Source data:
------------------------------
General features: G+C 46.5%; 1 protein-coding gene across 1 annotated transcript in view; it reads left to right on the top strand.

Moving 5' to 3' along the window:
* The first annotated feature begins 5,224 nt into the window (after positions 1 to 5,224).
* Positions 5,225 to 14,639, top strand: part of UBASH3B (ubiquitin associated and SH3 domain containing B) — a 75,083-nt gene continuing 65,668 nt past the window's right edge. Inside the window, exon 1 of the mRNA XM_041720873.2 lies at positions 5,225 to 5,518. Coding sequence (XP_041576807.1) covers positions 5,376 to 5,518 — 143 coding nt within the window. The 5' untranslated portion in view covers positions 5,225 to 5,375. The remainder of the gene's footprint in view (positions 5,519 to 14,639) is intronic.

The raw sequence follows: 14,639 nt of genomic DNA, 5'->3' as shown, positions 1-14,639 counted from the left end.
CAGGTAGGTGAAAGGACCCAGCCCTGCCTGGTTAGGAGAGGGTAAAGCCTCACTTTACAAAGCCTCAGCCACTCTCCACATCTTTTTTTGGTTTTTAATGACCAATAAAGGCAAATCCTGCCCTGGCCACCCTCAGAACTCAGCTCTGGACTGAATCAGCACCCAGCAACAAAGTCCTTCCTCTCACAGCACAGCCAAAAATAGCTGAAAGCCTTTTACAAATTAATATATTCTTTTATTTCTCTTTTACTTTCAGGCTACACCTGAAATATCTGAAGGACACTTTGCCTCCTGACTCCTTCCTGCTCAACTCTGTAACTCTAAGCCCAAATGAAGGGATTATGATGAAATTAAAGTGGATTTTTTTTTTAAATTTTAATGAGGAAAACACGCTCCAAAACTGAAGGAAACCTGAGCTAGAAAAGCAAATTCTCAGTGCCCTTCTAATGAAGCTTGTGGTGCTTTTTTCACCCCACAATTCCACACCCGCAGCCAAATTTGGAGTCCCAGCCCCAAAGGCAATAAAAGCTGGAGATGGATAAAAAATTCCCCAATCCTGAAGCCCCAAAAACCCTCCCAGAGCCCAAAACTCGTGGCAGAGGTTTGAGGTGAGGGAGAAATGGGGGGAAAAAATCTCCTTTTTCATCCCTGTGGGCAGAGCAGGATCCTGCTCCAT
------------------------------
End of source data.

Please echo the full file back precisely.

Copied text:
General features: G+C 46.5%; 1 protein-coding gene across 1 annotated transcript in view; it reads left to right on the top strand.

Moving 5' to 3' along the window:
* The first annotated feature begins 5,224 nt into the window (after positions 1 to 5,224).
* Positions 5,225 to 14,639, top strand: part of UBASH3B (ubiquitin associated and SH3 domain containing B) — a 75,083-nt gene continuing 65,668 nt past the window's right edge. Inside the window, exon 1 of the mRNA XM_041720873.2 lies at positions 5,225 to 5,518. Coding sequence (XP_041576807.1) covers positions 5,376 to 5,518 — 143 coding nt within the window. The 5' untranslated portion in view covers positions 5,225 to 5,375. The remainder of the gene's footprint in view (positions 5,519 to 14,639) is intronic.

The raw sequence follows: 14,639 nt of genomic DNA, 5'->3' as shown, positions 1-14,639 counted from the left end.
CAGGTAGGTGAAAGGACCCAGCCCTGCCTGGTTAGGAGAGGGTAAAGCCTCACTTTACAAAGCCTCAGCCACTCTCCACATCTTTTTTTGGTTTTTAATGACCAATAAAGGCAAATCCTGCCCTGGCCACCCTCAGAACTCAGCTCTGGACTGAATCAGCACCCAGCAACAAAGTCCTTCCTCTCACAGCACAGCCAAAAATAGCTGAAAGCCTTTTACAAATTAATATATTCTTTTATTTCTCTTTTACTTTCAGGCTACACCTGAAATATCTGAAGGACACTTTGCCTCCTGACTCCTTCCTGCTCAACTCTGTAACTCTAAGCCCAAATGAAGGGATTATGATGAAATTAAAGTGGATTTTTTTTTTAAATTTTAATGAGGAAAACACGCTCCAAAACTGAAGGAAACCTGAGCTAGAAAAGCAAATTCTCAGTGCCCTTCTAATGAAGCTTGTGGTGCTTTTTTCACCCCACAATTCCACACCCGCAGCCAAATTTGGAGTCCCAGCCCCAAAGGCAATAAAAGCTGGAGATGGATAAAAAATTCCCCAATCCTGAAGCCCCAAAAACCCTCCCAGAGCCCAAAACTCGTGGCAGAGGTTTGAGGTGAGGGAGAAATGGGGGGAAAAAATCTCCTTTTTCATCCCTGTGGGCAGAGCAGGATCCTGCTCCAT